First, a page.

Okazaki, Japan –Current clinical management of chronic pain is suboptimal as patients often continue to experience unpleasant pain even after the causative injury has resolved. In this study, researchers developed a treatment that modulates astrocyte activity in order to target the neuronal circuits underlying neuropathic pain.
Chronic pain’s pathophysiology involves the aberrant formation of noxious “pain-causing” circuits in somatosensory cortex (S1). Astrocytes proliferate throughout the central nervous system and are essential for environmental homeostasis. More recently, additional crucial roles in controlling synaptogenesis and synaptic maintenance have been reported. Given this growing appreciation for the importance of astrocytes in facilitating neural circuit rewiring, Junichi Nabekura and his research team at the National Institute for Physiological Sciences developed a novel approach for modulating astrocyte activity to drive circuit reorganization in neuropathic pain. They recently published their findings in Nature Communications.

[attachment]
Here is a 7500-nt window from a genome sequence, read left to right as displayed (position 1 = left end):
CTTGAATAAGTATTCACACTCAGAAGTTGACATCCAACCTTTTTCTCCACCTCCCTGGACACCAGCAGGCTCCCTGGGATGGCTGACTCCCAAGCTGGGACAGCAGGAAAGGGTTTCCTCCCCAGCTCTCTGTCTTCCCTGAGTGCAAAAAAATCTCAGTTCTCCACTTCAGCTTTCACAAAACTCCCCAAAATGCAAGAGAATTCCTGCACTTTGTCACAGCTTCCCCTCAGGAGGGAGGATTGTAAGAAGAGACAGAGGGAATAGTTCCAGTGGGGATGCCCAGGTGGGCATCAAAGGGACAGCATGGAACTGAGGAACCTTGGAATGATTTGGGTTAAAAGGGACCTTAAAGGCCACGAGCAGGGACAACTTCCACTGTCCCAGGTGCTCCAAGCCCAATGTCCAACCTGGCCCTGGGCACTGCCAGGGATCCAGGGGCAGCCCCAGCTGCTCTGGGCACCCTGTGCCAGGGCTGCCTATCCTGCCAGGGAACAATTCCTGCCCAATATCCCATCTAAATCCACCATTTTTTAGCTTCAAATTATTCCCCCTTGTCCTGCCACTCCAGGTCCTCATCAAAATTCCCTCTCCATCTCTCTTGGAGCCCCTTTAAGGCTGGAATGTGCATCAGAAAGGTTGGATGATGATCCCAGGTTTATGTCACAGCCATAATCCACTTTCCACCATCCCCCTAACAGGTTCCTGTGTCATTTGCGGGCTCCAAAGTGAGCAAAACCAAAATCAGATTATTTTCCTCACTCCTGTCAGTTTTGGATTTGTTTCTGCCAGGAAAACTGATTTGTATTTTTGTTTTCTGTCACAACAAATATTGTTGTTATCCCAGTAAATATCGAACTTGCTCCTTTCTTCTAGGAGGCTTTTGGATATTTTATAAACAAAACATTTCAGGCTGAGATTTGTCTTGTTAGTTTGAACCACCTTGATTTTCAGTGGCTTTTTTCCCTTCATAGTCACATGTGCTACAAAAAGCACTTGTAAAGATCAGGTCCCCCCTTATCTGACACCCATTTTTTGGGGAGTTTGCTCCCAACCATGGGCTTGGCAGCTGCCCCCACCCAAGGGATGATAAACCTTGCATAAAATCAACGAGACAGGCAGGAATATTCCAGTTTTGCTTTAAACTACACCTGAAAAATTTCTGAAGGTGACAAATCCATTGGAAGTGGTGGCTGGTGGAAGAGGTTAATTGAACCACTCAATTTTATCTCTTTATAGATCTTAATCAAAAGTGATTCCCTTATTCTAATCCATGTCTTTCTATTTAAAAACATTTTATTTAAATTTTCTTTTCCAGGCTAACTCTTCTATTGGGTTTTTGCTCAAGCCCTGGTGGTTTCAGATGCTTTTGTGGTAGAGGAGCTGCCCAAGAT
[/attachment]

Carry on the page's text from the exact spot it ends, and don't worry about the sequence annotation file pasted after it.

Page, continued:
“We found that pain causing neural circuits can be reorganized through artificial manipulation, and the reorganization of the pain causing circuits can cure neuropathic pain. By combining two methods currently used in clinical medicine to treat pain, we were able to demonstrate the possibility of more efficiently resolving allodynia.” says Nabekura. “We expect this achievement to lead to the development of treatments that can be applied to humans in near future.”
Established allodynia, induced by prior partial sciatic nerve ligation, was permanently alleviated by combining transient astrocyte activation in the S1 with temporary blockade of peripheral noxious afferent input by lidocaine or TTX (tetrodotoxin) application. The astrocyte activation was induced by either tDCS (transcranial direct current stimulation) or chemogenetics (DREADD system).
Furthermore, the researchers clarified that the spine turnover of L5 pyramidal neurons in S1 cortex increased during and after astrocyte activation by tDCS or chemogenetics. Thus, this therapy fostered S1 spine elimination, which is presumed to correspond with the dismantling of inappropriate neural connections that induce allodynia.
Given that tDCS and lidocaine are well-established clinical tools, this new work potentially provides a readily translatable approach for treating neuropathic pain.
Method of Research
Subject of Research
Controlled activation of cortical astrocytes modulates neuropathic pain-like behaviour
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